Future rosy for special needs dog

Gavin and Sally Smith, with sons Martin (blue shirt) and Simon (red shirt), and dog Mya and new family member Ruby Rose (front) enjoying a surf. Photo: supplied
Gavin and Sally Smith, with sons Martin (blue shirt) and Simon (red shirt), and dog Mya and new family member Ruby Rose (front) enjoying a surf. Photo: supplied

BORN deaf and blind in one eye, Red Kelpie Ruby Rose's future looked bleak when she was surrendered to the RSPCA's Tweed Heads Adoption Centre last year.

Instead her new owners are not only embracing her special needs - they are teaching her to surf.

Ruby's eye was removed by the centre because of a medical condition.

And a University of Queensland hearing specialist confirmed she was completely deaf because of damaged nerves between her ear and brain.

Regardless, Gavin and Sally Smith fell in love with Ruby Rose when they saw her on the RSPCA Adopt a Pet website.

Mrs Smith said she had a feeling about Ruby and thought she was lucky to have made it so far, given her special needs.

"We just knew she was right for us and she has settled in perfectly with our two children and older Border Collie cross Kelpie, Mia."

The Smiths want Ruby to be an example of how positive an experience adopting a disabled pet can be.

"People are surprised that we knew Ruby Rose was deaf and blind when we adopted her.

"She is a very happy and extremely loyal dog.

"We just did lots of research and it helped that we had experience with breeding dogs.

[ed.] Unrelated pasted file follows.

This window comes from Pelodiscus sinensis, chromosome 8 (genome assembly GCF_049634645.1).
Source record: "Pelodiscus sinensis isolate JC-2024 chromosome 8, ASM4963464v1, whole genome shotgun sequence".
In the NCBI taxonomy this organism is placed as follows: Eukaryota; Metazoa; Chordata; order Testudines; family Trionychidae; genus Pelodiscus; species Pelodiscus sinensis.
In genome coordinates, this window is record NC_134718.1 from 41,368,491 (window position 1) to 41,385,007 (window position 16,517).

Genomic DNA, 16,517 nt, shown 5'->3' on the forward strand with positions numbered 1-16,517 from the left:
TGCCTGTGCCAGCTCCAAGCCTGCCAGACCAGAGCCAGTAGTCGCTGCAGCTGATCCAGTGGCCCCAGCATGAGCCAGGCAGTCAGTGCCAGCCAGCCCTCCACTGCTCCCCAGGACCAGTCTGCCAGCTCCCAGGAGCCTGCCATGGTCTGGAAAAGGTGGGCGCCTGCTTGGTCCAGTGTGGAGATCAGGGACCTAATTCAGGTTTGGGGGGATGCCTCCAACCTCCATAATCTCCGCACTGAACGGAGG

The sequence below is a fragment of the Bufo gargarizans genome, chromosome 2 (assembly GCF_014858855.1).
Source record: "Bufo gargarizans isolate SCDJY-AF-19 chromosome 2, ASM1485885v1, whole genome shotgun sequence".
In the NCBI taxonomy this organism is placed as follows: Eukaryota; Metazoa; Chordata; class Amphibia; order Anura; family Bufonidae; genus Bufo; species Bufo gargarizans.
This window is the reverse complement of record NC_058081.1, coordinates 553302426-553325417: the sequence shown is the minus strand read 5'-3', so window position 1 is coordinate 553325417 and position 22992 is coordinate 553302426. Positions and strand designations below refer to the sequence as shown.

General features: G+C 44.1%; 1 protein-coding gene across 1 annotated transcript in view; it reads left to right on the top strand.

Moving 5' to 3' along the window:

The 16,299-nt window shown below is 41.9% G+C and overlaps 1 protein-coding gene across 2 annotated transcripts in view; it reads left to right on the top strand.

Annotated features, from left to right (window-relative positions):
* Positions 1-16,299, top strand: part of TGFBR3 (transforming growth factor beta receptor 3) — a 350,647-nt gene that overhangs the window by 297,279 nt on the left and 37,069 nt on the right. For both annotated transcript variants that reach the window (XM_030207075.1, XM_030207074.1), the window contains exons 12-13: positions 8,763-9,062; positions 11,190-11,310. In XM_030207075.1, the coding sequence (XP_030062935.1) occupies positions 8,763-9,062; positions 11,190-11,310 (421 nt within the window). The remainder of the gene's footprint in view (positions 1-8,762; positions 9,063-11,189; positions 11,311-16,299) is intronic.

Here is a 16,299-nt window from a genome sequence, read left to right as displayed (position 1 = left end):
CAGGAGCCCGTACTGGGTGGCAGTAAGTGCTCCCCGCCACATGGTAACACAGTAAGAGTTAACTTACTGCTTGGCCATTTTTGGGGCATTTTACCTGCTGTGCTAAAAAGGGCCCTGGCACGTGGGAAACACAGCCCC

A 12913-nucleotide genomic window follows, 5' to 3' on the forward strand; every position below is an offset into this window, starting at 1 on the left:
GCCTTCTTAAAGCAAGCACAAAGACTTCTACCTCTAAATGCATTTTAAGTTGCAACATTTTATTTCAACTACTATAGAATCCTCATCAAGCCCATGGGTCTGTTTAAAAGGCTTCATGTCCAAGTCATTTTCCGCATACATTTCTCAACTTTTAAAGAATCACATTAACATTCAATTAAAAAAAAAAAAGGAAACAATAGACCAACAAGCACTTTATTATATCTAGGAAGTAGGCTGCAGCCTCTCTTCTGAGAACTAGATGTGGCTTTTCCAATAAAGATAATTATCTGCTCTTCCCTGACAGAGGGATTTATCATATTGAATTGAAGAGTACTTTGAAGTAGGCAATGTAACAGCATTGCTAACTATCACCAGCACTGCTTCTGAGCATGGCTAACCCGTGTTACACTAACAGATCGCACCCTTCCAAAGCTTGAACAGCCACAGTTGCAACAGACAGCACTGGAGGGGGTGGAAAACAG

"You can't be a lazy dog owner," she said.

Adoption Centre staff and Ruby had some help learning hand signals from experienced deaf dog trainer, Robyn Adair.

The Smith family also had to learn to communicate with Ruby Rose through hand signals.

They speak to her so she can learn to read facial expressions and use lights to get her attention in the dark.

Ruby Rose even became a learning tool with the Smith's two sons when she was taken to school to teach four-year-olds about bullying and being different.

"Ruby Rose did a great job," Mrs Smith said.

"All the kids were giving her thumbs up (a good dog sign).

"The children were fascinated with her and loved learning about her special needs."

Ruby Rose enjoys a lot of normal dog activities including sleeping, going for long runs with friends and other dogs, playing frisbee and has enjoyed starting surfing lessons.

"She went for her first surfboard ride last month - I think she is a natural," Mrs Smith said.

Topics:  dog, kelpie, rspca



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